- Mark Twain
Virtually every major period of Mark Twain's life and career once again receives treatment this year. The thorniest issue remains the teachability of Adventures of Huckleberry Finn; for the second year in a row the detractors of that novel are answered with vigor. Twain's travel narratives are relatively less studied, so these narratives would seem to contain the most promising areas for scholars seeking fresh topics with questions still to be unriddled.
All printed copies of the Buvalo, New York, newspaper for which Mark Twain wrote editorials and columns from August 1869 until January 1871 have apparently disappeared, but editors Joseph B. McCullough and Janice McIntire-Strasburg (Mark Twain at the Buvalo Express: Articles and Sketches by America's Favorite Humorist [No. Ill.]) use a surviving microfilm to recover and present his many signed pieces, together with 37 unsigned editorials. In a short while, buoyed by the earnings from The Innocents Abroad and public lecturing, Twain would complain that he was tired of "cheapening myself . . . by a year's periodical dancing before the public" and would terminate this journalistic phase of his artistic maturation. Yet as McCullough and McIntire-Strasburg point out, the items he contributed to the Express "compare favorably with Twain's best humor" and rehearse some of the techniques and formulas he would employ in better-known works. The variety of Twain's contributions beggars description; often recycled but occasionally original, they encompass Nevada and California tales, ghost stories, political satires, travel letters, book reviews, political satires, editorials on recent events, and pieces in dozens of other categories. Here is Mark Twain's plenty. [End Page 97]
A new edition of Pudd'nhead Wilson made its debut in the Oxford World's Classics paperbound series, with an introduction and notes by R. D. Gooder. Gooder's "Select Bibliography" seems dated in certain respects, still summoning up Constance Rourke (1931) and Stephen Leacock (1933) while neglecting Hershel Parker's work on the text of Twain's troubled novel. But Gooder's comments about the work itself offer a trenchant if unsparing critique. Twain's style he finds "direct, sharp, clear, and dry, disabused, if not actually disillusioned. It is a doubtful style for imaginative fiction because, though it can deliver information efficiently, it is wanting in resonance, and it deprives Mark Twain of imaginative patience. He is everywhere eager to get on, eager to wrap up his point." Gooder also remarks that "few of Pudd'nhead Wilson's maxims are pleasant and the humour . . . is never generous; yet . . . they represent the mind of Mark Twain more accurately than the uncertain plot that they embellish." Pudd'nhead Wilson is "a man who feels alienated, betrayed, and frustrated, and whose principal interest in the world is to expose its hypocrisies, cruelties, and complacencies"; Gooder calls him "a near enough approximation to an adult Tom [Sawyer], and true enough, he is a character of very little inward depth or force." Gooder's volume also reprints "The Man That Corrupted Hadleyburg," which, as the editor points out, is "founded upon a joke, but the joke is not, and is not intended to be, funny. It is the bitter jest of a wounded and disappointed man." The tale "is a bleak moral fable of extraordinary power and penetration" that reminds Gooder, in an odd set of comparisons, of "Young Goodman Brown," "Bartleby," "The Diamond as Big as the Ritz," and "The Bear." That sort of flattery may palliate, for Twain enthusiasts, Gooder's opening reference to Twain as yet another American writer who "has proved to be a one-book author."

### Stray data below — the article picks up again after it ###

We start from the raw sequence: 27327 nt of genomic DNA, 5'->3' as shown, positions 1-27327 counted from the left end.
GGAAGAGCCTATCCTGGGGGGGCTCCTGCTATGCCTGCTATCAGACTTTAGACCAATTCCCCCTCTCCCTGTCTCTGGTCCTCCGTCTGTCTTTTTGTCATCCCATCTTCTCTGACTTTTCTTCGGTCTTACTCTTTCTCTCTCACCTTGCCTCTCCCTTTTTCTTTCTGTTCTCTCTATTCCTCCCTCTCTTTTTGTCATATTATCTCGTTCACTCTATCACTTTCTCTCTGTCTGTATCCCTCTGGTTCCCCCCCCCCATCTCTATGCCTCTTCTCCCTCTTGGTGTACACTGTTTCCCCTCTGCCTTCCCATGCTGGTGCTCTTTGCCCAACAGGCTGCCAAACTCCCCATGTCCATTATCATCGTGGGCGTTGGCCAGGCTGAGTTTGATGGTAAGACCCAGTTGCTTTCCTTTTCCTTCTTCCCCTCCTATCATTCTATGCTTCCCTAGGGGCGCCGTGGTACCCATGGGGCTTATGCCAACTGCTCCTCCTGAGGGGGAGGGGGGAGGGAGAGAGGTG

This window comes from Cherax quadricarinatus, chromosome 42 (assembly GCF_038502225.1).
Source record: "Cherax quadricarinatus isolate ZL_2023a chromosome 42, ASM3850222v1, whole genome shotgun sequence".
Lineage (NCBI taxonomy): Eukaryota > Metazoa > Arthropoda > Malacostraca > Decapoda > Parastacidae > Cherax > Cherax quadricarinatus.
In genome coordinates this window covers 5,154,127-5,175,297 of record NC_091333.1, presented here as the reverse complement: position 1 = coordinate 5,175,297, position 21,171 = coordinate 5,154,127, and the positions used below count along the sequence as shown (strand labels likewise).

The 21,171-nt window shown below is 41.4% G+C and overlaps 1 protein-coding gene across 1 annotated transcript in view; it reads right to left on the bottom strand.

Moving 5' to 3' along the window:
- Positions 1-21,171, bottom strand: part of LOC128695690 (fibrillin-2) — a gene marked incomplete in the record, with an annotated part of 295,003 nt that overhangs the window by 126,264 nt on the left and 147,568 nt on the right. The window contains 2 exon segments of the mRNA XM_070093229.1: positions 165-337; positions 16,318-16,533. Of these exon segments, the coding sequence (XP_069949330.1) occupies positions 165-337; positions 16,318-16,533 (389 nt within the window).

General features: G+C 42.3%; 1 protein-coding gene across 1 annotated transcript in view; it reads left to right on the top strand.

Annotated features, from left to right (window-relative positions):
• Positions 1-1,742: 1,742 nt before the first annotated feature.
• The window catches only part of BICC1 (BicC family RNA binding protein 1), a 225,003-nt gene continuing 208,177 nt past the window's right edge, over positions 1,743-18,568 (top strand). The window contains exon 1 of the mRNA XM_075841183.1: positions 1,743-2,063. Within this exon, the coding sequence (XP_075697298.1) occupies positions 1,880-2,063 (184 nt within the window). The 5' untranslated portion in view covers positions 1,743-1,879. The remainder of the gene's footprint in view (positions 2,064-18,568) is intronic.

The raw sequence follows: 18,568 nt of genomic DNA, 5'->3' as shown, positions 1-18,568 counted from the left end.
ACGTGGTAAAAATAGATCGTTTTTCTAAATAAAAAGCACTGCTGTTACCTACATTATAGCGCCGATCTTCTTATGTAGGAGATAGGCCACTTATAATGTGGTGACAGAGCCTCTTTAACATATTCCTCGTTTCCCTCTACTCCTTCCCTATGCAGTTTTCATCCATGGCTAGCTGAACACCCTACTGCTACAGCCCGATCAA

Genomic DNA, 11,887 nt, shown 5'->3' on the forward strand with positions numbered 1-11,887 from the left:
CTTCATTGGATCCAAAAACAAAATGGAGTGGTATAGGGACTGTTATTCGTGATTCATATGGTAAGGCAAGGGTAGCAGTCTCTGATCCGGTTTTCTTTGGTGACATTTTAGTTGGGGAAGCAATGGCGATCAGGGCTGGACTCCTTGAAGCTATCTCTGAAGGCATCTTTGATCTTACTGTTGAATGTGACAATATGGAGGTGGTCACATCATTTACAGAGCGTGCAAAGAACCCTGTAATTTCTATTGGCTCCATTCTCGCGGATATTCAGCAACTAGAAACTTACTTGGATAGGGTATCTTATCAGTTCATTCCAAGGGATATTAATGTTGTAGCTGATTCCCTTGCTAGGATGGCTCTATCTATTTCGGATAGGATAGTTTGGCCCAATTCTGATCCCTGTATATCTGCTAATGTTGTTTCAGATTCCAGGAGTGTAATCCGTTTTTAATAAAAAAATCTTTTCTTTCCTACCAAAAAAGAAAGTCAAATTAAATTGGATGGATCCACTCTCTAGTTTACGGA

Finally, Dixon Wecter's Sam Clemens of Hannibal has some company in its careful chronicling of the author's early years. Author and journalist Ron Powers's Dangerous Waters: A Biography of the Boy Who Became Mark Twain (Basic) is readable enough to warrant its trade-book imprimatur and yet sufficiently precise to be of use to students and scholars. As might be expected, it relies heavily on Twain's fascinating list of childhood acquaintances titled "Villagers of 1840–3," but it pays close attention to the impact on Sam Clemens and...